They are then held prisoner in Connecticut, and their release becomes the subject of heated debate. Amistad is also a technical marvel. This movie is for so many reasons worth to be seen not once, but at least a couple of times , that it doesn't deserve anything less than an 8. I do not attend more than a handful of movies a year at a theatre. Freed slave Theodore Joadson wants Cinque and the others exonerated and recruits property lawyer Roger Baldwin to help his case.
It is this emotional force that carries the film. During the long trip, Cinque Djimon Hounsou leads the slaves in an unprecedented uprising. As I recall, Amistad did not wow the theatrical audiences big-time. It was accurate, literate, and not politically correct or incorrect. Of course Steven Spielberg knows exactly how to make a movie feel as real as possible. Hounsou's portrayal of a man in an alien world who's only desire is to go back where he came from will sear your very soul. The acting is magnificent, mainly two amazing performances.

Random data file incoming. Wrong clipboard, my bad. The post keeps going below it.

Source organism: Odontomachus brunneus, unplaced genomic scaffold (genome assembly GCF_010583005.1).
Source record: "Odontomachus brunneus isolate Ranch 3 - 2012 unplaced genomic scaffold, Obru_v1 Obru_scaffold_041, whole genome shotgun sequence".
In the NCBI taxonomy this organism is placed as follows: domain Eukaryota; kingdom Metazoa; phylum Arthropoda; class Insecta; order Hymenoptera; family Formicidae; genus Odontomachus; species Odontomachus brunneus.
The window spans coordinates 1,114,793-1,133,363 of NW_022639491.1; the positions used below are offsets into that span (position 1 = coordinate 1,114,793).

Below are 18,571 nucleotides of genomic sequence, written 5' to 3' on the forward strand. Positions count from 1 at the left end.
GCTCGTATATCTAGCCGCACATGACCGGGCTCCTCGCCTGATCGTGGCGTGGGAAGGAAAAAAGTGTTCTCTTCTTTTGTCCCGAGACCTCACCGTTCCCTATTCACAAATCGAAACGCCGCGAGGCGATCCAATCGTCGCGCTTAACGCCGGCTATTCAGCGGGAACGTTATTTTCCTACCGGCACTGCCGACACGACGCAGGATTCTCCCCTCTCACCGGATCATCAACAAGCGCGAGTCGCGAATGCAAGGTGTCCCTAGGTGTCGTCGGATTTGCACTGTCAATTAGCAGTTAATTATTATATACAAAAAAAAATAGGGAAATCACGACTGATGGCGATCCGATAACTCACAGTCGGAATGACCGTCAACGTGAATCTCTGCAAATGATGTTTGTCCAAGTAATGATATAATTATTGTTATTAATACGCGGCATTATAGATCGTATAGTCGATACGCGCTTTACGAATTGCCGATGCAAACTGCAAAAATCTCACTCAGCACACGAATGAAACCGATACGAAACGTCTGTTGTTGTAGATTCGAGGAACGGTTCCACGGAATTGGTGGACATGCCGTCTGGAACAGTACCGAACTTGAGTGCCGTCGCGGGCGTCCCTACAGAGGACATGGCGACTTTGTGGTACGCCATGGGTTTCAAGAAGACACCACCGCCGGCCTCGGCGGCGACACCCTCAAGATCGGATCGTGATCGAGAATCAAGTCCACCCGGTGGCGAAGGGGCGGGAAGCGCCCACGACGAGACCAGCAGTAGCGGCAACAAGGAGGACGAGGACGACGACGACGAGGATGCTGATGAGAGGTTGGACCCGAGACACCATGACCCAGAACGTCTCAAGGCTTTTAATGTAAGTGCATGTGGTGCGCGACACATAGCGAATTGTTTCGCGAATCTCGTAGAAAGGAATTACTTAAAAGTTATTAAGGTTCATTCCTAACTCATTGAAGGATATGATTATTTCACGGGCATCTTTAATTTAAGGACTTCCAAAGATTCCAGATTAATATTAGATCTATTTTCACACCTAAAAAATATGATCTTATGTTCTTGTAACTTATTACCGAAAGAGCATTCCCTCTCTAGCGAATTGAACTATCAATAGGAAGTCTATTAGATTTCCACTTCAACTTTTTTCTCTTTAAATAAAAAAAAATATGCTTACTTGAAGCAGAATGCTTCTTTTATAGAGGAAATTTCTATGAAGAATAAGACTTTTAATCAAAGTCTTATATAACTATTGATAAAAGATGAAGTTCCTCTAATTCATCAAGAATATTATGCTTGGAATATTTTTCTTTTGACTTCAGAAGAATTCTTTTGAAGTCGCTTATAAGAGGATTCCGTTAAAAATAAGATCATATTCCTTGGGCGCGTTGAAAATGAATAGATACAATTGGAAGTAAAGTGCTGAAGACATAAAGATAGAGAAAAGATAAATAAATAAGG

However, the ship was still directed towards the United States, where the Africans were brought to trial under murder. The film itself is a visual wonder. But the plight of the slaves themselves, not a word. The two remaining steered the ship Amistad to Long Island where the whole story is discovered. The ship is intercepted by the American navy and a messy trial ensues to see who has rights regarding the cargo, Spain, America. His emotional intensity is brilliant. Cue abolitionists hiring young property lawyer Baldwin.